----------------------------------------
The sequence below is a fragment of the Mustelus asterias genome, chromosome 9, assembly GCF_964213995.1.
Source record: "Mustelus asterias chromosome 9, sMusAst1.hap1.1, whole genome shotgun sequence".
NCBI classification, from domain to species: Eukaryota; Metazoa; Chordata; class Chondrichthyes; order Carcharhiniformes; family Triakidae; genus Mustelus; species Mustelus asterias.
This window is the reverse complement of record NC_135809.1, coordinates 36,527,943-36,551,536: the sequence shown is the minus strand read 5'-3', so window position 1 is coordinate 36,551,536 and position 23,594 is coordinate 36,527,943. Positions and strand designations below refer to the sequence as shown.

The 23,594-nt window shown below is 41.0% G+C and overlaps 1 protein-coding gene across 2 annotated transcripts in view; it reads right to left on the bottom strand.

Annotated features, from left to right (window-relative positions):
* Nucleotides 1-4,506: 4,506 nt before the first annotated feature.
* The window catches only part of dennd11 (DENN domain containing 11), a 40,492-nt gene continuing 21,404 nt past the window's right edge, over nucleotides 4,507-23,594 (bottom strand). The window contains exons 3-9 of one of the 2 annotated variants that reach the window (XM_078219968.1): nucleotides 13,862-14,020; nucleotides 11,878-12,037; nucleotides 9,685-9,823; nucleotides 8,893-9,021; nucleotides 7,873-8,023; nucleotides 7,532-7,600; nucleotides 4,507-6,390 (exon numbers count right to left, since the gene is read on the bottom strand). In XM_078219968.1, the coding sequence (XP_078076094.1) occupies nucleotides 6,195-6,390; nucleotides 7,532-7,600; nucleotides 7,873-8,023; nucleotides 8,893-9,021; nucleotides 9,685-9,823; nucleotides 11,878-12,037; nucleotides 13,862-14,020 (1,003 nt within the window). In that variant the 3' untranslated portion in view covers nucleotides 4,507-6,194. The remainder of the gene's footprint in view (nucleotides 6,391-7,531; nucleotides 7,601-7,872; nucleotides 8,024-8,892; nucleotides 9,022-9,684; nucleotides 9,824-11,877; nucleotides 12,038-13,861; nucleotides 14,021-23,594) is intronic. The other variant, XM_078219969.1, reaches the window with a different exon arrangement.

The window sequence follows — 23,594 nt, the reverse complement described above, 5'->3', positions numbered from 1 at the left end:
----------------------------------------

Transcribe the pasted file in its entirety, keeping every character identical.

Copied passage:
The sequence below is a fragment of the Mustelus asterias genome, chromosome 9, assembly GCF_964213995.1.
Source record: "Mustelus asterias chromosome 9, sMusAst1.hap1.1, whole genome shotgun sequence".
NCBI classification, from domain to species: Eukaryota; Metazoa; Chordata; class Chondrichthyes; order Carcharhiniformes; family Triakidae; genus Mustelus; species Mustelus asterias.
This window is the reverse complement of record NC_135809.1, coordinates 36,527,943-36,551,536: the sequence shown is the minus strand read 5'-3', so window position 1 is coordinate 36,551,536 and position 23,594 is coordinate 36,527,943. Positions and strand designations below refer to the sequence as shown.

The 23,594-nt window shown below is 41.0% G+C and overlaps 1 protein-coding gene across 2 annotated transcripts in view; it reads right to left on the bottom strand.

Annotated features, from left to right (window-relative positions):
* Nucleotides 1-4,506: 4,506 nt before the first annotated feature.
* The window catches only part of dennd11 (DENN domain containing 11), a 40,492-nt gene continuing 21,404 nt past the window's right edge, over nucleotides 4,507-23,594 (bottom strand). The window contains exons 3-9 of one of the 2 annotated variants that reach the window (XM_078219968.1): nucleotides 13,862-14,020; nucleotides 11,878-12,037; nucleotides 9,685-9,823; nucleotides 8,893-9,021; nucleotides 7,873-8,023; nucleotides 7,532-7,600; nucleotides 4,507-6,390 (exon numbers count right to left, since the gene is read on the bottom strand). In XM_078219968.1, the coding sequence (XP_078076094.1) occupies nucleotides 6,195-6,390; nucleotides 7,532-7,600; nucleotides 7,873-8,023; nucleotides 8,893-9,021; nucleotides 9,685-9,823; nucleotides 11,878-12,037; nucleotides 13,862-14,020 (1,003 nt within the window). In that variant the 3' untranslated portion in view covers nucleotides 4,507-6,194. The remainder of the gene's footprint in view (nucleotides 6,391-7,531; nucleotides 7,601-7,872; nucleotides 8,024-8,892; nucleotides 9,022-9,684; nucleotides 9,824-11,877; nucleotides 12,038-13,861; nucleotides 14,021-23,594) is intronic. The other variant, XM_078219969.1, reaches the window with a different exon arrangement.

The window sequence follows — 23,594 nt, the reverse complement described above, 5'->3', positions numbered from 1 at the left end: